Dubbed as “America's Greatest Hot Rod Show,” the Detroit Autorama is held during the first quarter of every year and highlights hot rods and custom cars. This event has always excited car enthusiasts from every corner of the globe and this year was no different.
The event started with an orange 1969 Dodge Charger going up a ramp placed just outside the Cobo Hall in Detroit, Michigan. A video uploaded on YouTube showed the Dodge Charger going up the ramp and then, as the saying goes, it came down with a bang. Indeed, it came down hard.
The stunt, for those who are familiar, was a reference to the high-flying adventures that Bo and Luke Duke encountered in the 1980s show “The Dukes of Hazzard.” Running for a total of seven seasons, the Dodge Charger used in the show was nicknamed as General Lee. The name is, of course, a reference to the famous general during the American Civil War and its features included a Confederate flag painted on the roof with the horn playing the first few notes of the “Dixie” song. In the show, the General was not only known for its unique horn sound but also for being involved in police chases and the long jumps.
In the show however, the worst that happens to the General is some scratches on the bumper guard. As the YouTube video shows, reality is indeed far from fiction. However, the resulting damage from the impact is not the only thing that differentiates what is real and what is not. During the early part of 1980s, it was possible to get an almost decent Dodge Charger for around $500.
However the going rate at the present, especially with restored versions, can go as high as six figures. Even junk versions can still fetch a cool $4,000. Note that this is not junk as in it doesn’t work anymore junk. Rather this is about Chargers with dilapidated shells and most likely engine parts that have been placed on the trunk.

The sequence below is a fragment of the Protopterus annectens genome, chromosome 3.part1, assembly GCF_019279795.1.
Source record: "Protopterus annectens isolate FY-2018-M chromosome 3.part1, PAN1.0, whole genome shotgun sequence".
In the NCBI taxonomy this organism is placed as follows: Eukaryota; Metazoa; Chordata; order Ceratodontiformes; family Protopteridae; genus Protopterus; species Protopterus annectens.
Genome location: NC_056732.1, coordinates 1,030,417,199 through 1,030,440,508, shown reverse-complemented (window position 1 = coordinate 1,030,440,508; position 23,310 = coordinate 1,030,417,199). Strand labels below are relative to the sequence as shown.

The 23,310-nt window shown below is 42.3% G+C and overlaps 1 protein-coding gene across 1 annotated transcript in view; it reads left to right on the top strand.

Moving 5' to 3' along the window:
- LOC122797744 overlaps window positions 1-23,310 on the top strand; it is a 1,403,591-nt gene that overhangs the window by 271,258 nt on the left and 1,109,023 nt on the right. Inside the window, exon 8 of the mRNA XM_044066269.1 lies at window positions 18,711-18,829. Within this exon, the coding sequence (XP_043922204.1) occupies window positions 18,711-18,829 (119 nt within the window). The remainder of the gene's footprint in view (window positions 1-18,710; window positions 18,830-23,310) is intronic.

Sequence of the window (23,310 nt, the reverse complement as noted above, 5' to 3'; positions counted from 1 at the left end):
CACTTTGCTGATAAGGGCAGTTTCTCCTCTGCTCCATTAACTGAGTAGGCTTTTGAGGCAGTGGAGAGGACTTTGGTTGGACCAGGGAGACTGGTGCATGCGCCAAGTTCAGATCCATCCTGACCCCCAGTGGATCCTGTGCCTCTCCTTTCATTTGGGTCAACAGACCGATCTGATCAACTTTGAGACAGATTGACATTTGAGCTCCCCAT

Regarding the stunt itself, it was done by Ohio-based Northeast Ohio Dukes, which is a rather appropriate name. The company specializes in these types of stunts and it appears that the Dodge Charge used was already on its deathbed, so to speak. One needs to ask though if it would have been better if there was a landing ramp. This would have been a more faithful tribute to the show. Given its condition though, even if it did manage to survive the jump, it clearly would not have lasted that long.
First released in 1964, the Charger over the years has undergone changes but mainly utilize three different sizes and platform. For the U.S. market, the Charger name has also been used for personal luxury coupes, full-sized sedans, and even subcompact hatchbacks. The latest version is a four-door sedan.